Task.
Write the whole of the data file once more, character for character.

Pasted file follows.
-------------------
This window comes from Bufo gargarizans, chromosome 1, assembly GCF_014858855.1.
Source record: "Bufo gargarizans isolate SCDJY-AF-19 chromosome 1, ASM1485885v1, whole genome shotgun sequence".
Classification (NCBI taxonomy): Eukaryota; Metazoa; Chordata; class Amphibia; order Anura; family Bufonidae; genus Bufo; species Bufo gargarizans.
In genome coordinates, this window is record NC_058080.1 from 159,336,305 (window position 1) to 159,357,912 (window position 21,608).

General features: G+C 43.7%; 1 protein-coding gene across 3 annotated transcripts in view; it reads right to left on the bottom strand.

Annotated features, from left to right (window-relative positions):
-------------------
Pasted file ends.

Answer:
This window comes from Bufo gargarizans, chromosome 1, assembly GCF_014858855.1.
Source record: "Bufo gargarizans isolate SCDJY-AF-19 chromosome 1, ASM1485885v1, whole genome shotgun sequence".
Classification (NCBI taxonomy): Eukaryota; Metazoa; Chordata; class Amphibia; order Anura; family Bufonidae; genus Bufo; species Bufo gargarizans.
In genome coordinates, this window is record NC_058080.1 from 159,336,305 (window position 1) to 159,357,912 (window position 21,608).

General features: G+C 43.7%; 1 protein-coding gene across 3 annotated transcripts in view; it reads right to left on the bottom strand.

Annotated features, from left to right (window-relative positions):